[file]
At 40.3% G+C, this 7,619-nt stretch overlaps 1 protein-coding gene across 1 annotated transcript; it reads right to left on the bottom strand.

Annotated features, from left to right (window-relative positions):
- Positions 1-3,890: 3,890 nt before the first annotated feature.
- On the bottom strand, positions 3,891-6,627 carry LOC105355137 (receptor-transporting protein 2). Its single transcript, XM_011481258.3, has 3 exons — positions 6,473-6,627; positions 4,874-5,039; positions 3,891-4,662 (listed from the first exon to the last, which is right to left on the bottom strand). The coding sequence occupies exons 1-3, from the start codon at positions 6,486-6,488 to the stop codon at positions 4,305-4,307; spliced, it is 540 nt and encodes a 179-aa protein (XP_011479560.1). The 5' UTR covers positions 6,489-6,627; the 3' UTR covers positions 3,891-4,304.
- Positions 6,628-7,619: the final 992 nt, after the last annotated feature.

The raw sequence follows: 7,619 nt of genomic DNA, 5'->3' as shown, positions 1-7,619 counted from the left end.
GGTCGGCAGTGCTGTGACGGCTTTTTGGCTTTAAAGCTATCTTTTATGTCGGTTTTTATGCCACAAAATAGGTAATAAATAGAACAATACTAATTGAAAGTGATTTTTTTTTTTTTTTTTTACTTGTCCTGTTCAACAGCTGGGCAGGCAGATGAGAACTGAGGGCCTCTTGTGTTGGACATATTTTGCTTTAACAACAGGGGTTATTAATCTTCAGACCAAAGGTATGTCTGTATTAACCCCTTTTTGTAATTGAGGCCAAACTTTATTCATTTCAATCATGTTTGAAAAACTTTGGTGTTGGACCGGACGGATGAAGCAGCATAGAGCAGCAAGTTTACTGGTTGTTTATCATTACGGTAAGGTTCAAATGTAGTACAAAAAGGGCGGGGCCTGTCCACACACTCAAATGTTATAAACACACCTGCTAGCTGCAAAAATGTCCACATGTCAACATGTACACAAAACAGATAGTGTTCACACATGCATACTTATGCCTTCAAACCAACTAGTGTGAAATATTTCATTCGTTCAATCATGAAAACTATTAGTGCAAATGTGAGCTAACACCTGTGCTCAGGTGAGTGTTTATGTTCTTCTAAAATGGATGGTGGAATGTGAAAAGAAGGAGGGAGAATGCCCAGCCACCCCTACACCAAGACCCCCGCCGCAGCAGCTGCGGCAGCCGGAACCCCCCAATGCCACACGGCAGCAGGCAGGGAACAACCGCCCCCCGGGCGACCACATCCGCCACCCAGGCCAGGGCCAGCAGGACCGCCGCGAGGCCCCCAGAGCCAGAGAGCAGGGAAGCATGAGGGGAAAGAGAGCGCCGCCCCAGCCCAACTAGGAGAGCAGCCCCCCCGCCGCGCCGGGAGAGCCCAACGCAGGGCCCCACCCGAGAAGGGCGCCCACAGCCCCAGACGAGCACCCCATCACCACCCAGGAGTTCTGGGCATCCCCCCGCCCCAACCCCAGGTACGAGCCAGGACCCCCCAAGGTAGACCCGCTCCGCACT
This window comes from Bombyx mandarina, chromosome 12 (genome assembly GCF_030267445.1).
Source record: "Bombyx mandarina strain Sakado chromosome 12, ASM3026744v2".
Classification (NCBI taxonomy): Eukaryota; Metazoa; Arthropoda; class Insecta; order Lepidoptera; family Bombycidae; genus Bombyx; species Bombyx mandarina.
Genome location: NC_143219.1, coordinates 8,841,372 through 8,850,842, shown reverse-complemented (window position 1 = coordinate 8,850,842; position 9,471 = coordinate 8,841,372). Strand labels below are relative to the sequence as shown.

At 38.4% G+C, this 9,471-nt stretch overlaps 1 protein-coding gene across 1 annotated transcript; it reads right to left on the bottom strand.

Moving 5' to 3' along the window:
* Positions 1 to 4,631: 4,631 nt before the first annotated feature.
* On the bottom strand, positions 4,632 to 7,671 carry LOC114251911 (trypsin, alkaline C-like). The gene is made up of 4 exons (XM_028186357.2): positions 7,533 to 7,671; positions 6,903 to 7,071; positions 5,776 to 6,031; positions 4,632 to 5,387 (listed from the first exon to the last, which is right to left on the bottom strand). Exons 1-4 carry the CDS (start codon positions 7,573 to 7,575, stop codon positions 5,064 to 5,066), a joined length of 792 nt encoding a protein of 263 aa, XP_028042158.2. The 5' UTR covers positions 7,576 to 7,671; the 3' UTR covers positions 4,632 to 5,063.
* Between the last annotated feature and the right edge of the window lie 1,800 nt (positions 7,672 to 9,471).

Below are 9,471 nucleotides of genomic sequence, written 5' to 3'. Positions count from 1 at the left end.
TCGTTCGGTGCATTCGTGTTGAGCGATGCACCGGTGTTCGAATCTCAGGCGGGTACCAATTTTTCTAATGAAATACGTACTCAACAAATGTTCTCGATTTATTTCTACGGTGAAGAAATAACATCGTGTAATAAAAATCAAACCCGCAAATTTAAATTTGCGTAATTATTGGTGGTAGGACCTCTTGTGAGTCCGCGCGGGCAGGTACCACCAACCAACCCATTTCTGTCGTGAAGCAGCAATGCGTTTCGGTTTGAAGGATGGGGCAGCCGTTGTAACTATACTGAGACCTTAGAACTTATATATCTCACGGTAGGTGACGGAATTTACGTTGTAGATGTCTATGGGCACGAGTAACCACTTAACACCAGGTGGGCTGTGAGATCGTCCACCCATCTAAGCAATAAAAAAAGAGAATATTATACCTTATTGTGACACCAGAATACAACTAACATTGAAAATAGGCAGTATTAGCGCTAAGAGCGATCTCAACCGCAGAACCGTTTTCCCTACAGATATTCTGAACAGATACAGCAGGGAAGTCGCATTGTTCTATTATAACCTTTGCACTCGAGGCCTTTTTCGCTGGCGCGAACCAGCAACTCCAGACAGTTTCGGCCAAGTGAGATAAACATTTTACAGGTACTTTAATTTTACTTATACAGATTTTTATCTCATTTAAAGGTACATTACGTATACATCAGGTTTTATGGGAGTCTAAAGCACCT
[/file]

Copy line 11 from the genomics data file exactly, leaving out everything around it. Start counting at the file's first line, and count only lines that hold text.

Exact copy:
Genome location: NC_143219.1, coordinates 8,841,372 through 8,850,842, shown reverse-complemented (window position 1 = coordinate 8,850,842; position 9,471 = coordinate 8,841,372). Strand labels below are relative to the sequence as shown.